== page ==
Electronic Civil Disobedience

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What Does Electronic Civil Disobedience Mean?

Electronic civil disobedience (ECD) is any type of civil disobedience in which protesters or participants use any form information technology and the Internet to carry out their protests and actions.


This form of civil disobedience typically makes use of computers or any other Internet-capable device to perform protests, and as such is also known as hacktivism, although hacking is rarely involved since protesters actually want their causes, and to an extent, their identities known.

Electronic civil disobedience is also known as cyber civil disobedience.

Techopedia Explains Electronic Civil Disobedience

The term "electronic civil disobedience" was first used in the writings of the Critical Arts Ensemble (CAE), a collective of media artists and other practitioners, in their 1996 text "Electronic Civil Disobedience: And Other Unpopular Ideas." The purpose of ECD is to continue the practice of disruptive yet non-violent protests, which was pioneered by Henry David Thoreau, who published his text "Civil Disobedience" in 1848.

A common act of ECD is the DDoS-like form of protest called "virtual sit-ins" where participants simultaneously and continuously access a target website with the goal of disrupting its normal operations to prevent regular users from accessing it, by either slowing it down or crashing it entirely. Other forms include:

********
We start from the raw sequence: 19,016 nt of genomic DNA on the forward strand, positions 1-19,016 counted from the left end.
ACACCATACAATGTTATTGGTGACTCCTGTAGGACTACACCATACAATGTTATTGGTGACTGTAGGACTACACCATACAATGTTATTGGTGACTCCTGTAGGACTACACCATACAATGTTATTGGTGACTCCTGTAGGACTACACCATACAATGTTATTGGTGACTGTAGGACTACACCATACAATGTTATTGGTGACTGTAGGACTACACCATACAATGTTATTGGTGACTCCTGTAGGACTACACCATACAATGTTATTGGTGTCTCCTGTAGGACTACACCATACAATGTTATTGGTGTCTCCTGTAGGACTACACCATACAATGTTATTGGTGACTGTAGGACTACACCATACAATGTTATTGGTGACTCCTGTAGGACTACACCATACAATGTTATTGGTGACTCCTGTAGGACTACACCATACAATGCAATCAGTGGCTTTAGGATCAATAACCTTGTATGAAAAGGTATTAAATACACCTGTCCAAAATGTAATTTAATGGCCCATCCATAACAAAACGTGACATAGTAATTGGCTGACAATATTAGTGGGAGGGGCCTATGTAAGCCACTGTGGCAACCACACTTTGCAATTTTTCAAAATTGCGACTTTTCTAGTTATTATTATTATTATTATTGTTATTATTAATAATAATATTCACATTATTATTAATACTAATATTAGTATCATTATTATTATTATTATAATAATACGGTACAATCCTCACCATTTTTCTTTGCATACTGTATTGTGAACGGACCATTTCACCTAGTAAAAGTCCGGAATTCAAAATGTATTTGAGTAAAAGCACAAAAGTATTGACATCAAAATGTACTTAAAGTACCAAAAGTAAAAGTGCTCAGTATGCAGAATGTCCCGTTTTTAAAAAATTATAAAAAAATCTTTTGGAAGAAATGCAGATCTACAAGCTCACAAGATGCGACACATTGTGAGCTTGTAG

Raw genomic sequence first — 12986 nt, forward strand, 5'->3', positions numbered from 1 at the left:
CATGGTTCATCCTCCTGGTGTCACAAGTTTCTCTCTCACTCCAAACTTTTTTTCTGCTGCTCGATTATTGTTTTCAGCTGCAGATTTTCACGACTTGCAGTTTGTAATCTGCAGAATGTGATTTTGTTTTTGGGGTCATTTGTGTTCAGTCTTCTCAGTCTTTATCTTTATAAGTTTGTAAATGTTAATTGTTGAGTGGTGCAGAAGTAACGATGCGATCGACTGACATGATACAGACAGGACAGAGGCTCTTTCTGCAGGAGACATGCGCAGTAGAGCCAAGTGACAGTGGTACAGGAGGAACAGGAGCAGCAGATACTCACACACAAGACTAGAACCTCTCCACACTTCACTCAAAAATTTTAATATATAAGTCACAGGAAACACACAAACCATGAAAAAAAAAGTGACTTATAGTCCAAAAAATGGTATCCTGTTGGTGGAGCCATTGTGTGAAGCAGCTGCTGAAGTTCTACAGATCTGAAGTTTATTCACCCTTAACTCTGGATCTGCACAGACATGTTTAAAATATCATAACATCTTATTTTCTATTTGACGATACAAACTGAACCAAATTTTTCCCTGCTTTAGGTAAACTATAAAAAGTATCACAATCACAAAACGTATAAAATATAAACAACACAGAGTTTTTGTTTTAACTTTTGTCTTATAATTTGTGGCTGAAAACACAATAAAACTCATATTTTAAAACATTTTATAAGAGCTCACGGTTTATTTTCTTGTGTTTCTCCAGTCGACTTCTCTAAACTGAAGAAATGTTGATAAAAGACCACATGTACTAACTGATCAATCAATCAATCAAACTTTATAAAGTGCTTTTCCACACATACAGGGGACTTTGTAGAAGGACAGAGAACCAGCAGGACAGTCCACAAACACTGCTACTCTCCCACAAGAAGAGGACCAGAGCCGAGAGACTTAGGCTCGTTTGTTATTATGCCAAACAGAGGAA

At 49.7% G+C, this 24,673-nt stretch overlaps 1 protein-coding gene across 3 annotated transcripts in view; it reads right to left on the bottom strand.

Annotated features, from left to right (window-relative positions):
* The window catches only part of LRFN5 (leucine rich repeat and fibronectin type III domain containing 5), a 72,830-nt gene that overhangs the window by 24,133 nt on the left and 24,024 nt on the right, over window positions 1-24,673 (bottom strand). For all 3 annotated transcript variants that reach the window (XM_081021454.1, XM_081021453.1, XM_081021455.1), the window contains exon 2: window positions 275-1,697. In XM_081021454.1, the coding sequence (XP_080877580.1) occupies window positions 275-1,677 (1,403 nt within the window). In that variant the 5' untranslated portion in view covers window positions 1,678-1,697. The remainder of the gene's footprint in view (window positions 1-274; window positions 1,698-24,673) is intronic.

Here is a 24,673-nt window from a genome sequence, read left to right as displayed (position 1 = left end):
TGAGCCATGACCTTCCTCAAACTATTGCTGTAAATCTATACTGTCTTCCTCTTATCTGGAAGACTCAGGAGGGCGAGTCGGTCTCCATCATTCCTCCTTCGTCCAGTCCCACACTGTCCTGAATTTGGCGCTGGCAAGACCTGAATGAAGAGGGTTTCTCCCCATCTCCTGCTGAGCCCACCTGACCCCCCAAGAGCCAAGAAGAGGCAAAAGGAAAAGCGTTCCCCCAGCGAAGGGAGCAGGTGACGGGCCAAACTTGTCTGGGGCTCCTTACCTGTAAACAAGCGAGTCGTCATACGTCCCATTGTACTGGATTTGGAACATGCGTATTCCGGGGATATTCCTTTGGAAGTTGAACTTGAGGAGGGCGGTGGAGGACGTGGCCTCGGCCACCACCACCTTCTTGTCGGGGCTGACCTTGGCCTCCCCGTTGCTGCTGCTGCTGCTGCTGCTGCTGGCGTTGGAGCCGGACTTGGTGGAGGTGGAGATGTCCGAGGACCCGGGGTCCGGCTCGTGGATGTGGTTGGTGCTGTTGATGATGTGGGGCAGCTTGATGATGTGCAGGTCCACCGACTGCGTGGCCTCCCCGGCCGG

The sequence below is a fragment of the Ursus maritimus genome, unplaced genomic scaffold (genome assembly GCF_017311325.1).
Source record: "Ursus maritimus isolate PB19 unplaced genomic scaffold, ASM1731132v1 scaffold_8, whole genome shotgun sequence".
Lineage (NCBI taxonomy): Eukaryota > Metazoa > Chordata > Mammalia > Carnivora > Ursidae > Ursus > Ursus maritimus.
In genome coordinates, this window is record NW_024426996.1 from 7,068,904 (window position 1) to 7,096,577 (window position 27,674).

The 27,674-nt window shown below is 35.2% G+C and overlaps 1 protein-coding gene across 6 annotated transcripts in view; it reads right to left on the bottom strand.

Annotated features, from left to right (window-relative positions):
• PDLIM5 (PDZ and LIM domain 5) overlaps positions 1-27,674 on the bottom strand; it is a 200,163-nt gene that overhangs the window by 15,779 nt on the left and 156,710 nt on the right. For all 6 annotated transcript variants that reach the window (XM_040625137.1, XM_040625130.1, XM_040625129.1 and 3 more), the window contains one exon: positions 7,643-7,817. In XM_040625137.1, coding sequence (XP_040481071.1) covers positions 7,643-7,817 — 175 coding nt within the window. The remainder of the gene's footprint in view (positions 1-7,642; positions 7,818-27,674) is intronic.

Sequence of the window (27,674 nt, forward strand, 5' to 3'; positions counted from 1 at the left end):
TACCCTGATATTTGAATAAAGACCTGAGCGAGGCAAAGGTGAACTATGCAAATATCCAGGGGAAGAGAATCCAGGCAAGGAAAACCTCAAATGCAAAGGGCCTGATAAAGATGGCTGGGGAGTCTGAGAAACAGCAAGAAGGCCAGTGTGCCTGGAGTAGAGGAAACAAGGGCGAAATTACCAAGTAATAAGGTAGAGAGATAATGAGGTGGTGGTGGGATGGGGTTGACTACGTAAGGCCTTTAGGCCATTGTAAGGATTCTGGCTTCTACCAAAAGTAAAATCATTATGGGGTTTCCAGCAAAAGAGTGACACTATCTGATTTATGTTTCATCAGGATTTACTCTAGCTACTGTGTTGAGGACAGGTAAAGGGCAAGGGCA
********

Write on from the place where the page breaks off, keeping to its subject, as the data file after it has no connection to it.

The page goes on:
• Signature campaigns
  • Discussions
  • Simple information drives

These are all done over the Internet with the use of blogs, discussion boards and other similar types of websites.


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Margaret Rouse
Technology Expert
Margaret Rouse
Technology Expert

Margaret is an award-winning technical writer and teacher known for her ability to explain complex technical subjects to a non-technical business audience. Over the past twenty years, her IT definitions have been published by Que in an encyclopedia of technology terms and cited in articles by the New York Times, Time Magazine, USA Today, ZDNet, PC Magazine, and Discovery Magazine. She joined Techopedia in 2011. Margaret's idea of a fun day is helping IT and business professionals learn to speak each other’s highly specialized languages.